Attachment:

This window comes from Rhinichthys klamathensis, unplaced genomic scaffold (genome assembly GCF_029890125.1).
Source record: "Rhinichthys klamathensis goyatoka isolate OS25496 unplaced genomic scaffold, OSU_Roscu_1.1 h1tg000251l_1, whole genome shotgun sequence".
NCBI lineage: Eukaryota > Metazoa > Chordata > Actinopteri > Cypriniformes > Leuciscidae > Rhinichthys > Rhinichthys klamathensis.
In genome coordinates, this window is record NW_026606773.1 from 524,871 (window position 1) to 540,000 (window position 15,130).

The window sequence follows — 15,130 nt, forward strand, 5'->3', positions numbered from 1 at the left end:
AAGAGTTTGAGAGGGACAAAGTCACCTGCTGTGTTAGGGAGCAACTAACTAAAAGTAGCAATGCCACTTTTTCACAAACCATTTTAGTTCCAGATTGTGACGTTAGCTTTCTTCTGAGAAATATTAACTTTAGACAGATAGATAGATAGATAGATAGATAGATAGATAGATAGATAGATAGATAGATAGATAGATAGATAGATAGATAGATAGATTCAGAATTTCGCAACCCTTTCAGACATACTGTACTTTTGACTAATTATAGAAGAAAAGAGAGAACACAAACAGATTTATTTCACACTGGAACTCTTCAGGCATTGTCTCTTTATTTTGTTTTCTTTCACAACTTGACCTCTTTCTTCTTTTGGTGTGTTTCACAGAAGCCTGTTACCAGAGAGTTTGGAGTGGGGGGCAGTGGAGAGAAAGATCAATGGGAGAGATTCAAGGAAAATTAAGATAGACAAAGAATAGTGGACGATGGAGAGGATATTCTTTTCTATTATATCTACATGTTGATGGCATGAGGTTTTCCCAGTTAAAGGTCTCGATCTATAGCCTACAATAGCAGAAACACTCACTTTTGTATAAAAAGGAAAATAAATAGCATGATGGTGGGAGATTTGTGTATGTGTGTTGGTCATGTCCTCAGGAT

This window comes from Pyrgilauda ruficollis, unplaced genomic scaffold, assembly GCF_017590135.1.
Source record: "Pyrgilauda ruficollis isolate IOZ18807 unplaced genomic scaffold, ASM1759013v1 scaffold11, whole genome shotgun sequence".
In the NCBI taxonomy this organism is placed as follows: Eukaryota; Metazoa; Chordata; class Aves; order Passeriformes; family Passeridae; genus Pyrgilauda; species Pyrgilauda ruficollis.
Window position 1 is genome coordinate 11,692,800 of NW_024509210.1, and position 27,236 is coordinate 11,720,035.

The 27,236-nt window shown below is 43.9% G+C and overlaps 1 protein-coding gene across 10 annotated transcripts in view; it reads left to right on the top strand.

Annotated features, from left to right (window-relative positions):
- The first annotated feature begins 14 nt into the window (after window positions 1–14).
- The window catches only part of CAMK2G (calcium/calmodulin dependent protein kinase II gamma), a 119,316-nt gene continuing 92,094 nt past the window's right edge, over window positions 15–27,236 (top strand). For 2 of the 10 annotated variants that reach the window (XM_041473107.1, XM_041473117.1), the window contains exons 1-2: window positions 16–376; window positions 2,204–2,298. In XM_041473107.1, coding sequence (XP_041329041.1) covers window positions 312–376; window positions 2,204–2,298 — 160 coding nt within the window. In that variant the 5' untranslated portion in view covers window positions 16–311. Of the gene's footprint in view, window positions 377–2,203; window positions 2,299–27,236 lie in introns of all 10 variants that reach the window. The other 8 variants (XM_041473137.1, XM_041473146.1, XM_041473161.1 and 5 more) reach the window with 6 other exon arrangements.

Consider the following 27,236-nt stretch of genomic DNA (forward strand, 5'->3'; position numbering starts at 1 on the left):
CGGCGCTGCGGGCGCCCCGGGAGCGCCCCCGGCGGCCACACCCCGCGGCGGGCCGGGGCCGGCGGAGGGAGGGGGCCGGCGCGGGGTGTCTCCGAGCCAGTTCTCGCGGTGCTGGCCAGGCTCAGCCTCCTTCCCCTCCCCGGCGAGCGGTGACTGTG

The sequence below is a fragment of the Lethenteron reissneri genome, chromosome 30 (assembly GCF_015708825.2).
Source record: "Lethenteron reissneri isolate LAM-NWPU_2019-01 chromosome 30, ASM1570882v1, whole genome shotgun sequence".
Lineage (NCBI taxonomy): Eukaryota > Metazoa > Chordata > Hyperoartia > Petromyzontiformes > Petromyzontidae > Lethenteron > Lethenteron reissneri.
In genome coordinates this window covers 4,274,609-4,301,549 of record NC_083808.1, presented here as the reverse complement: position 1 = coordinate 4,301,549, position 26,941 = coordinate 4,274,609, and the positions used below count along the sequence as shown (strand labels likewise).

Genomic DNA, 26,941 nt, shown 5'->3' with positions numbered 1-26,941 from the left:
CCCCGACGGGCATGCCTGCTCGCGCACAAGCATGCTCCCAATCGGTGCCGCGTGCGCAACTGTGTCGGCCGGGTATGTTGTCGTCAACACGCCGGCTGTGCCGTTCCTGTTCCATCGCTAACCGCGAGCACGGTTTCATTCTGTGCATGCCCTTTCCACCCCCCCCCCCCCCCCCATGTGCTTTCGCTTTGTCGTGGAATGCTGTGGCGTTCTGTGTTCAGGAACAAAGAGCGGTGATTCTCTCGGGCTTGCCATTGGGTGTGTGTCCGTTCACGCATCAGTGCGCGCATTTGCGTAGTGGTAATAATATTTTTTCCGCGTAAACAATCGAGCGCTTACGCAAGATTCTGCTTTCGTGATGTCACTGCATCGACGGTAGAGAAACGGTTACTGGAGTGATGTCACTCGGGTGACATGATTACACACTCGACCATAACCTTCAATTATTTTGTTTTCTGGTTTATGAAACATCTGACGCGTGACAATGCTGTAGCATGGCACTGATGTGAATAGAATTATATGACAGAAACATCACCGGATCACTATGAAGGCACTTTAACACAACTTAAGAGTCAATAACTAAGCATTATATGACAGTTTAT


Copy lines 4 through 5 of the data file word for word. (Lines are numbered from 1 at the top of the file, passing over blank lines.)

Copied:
In genome coordinates, this window is record NW_026606773.1 from 524,871 (window position 1) to 540,000 (window position 15,130).

The window sequence follows — 15,130 nt, forward strand, 5'->3', positions numbered from 1 at the left end: